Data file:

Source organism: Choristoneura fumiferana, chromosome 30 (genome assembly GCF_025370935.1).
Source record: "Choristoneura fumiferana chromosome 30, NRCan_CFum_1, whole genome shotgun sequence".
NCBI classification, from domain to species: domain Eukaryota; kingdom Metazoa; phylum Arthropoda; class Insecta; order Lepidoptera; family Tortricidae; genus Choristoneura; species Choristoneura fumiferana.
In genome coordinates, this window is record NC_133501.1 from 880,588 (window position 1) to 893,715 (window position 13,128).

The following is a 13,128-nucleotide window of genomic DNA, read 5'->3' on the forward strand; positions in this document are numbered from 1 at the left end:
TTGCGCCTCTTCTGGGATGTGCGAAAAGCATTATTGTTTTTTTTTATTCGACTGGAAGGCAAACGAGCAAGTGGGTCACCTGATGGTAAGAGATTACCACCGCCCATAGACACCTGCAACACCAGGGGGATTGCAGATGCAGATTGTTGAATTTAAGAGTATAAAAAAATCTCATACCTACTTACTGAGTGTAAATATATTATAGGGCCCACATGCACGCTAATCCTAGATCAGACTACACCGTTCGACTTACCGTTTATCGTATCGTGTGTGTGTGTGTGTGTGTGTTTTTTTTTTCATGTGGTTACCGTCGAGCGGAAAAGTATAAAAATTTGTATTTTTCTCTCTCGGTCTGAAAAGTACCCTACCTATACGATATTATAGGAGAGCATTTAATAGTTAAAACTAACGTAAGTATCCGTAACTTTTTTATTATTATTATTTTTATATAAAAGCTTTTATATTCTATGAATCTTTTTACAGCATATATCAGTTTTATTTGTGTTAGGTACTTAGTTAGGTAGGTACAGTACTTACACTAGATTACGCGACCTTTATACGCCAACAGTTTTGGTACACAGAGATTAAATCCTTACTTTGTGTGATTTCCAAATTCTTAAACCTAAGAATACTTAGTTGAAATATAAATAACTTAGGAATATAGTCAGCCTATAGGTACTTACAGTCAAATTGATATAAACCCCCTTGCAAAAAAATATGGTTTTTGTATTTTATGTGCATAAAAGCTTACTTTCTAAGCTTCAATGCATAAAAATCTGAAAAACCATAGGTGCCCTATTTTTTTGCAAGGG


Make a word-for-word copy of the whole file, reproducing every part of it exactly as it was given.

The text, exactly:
Source organism: Choristoneura fumiferana, chromosome 30 (genome assembly GCF_025370935.1).
Source record: "Choristoneura fumiferana chromosome 30, NRCan_CFum_1, whole genome shotgun sequence".
NCBI classification, from domain to species: domain Eukaryota; kingdom Metazoa; phylum Arthropoda; class Insecta; order Lepidoptera; family Tortricidae; genus Choristoneura; species Choristoneura fumiferana.
In genome coordinates, this window is record NC_133501.1 from 880,588 (window position 1) to 893,715 (window position 13,128).

The following is a 13,128-nucleotide window of genomic DNA, read 5'->3' on the forward strand; positions in this document are numbered from 1 at the left end:
TTGCGCCTCTTCTGGGATGTGCGAAAAGCATTATTGTTTTTTTTTATTCGACTGGAAGGCAAACGAGCAAGTGGGTCACCTGATGGTAAGAGATTACCACCGCCCATAGACACCTGCAACACCAGGGGGATTGCAGATGCAGATTGTTGAATTTAAGAGTATAAAAAAATCTCATACCTACTTACTGAGTGTAAATATATTATAGGGCCCACATGCACGCTAATCCTAGATCAGACTACACCGTTCGACTTACCGTTTATCGTATCGTGTGTGTGTGTGTGTGTGTGTTTTTTTTTTCATGTGGTTACCGTCGAGCGGAAAAGTATAAAAATTTGTATTTTTCTCTCTCGGTCTGAAAAGTACCCTACCTATACGATATTATAGGAGAGCATTTAATAGTTAAAACTAACGTAAGTATCCGTAACTTTTTTATTATTATTATTTTTATATAAAAGCTTTTATATTCTATGAATCTTTTTACAGCATATATCAGTTTTATTTGTGTTAGGTACTTAGTTAGGTAGGTACAGTACTTACACTAGATTACGCGACCTTTATACGCCAACAGTTTTGGTACACAGAGATTAAATCCTTACTTTGTGTGATTTCCAAATTCTTAAACCTAAGAATACTTAGTTGAAATATAAATAACTTAGGAATATAGTCAGCCTATAGGTACTTACAGTCAAATTGATATAAACCCCCTTGCAAAAAAATATGGTTTTTGTATTTTATGTGCATAAAAGCTTACTTTCTAAGCTTCAATGCATAAAAATCTGAAAAACCATAGGTGCCCTATTTTTTTGCAAGGG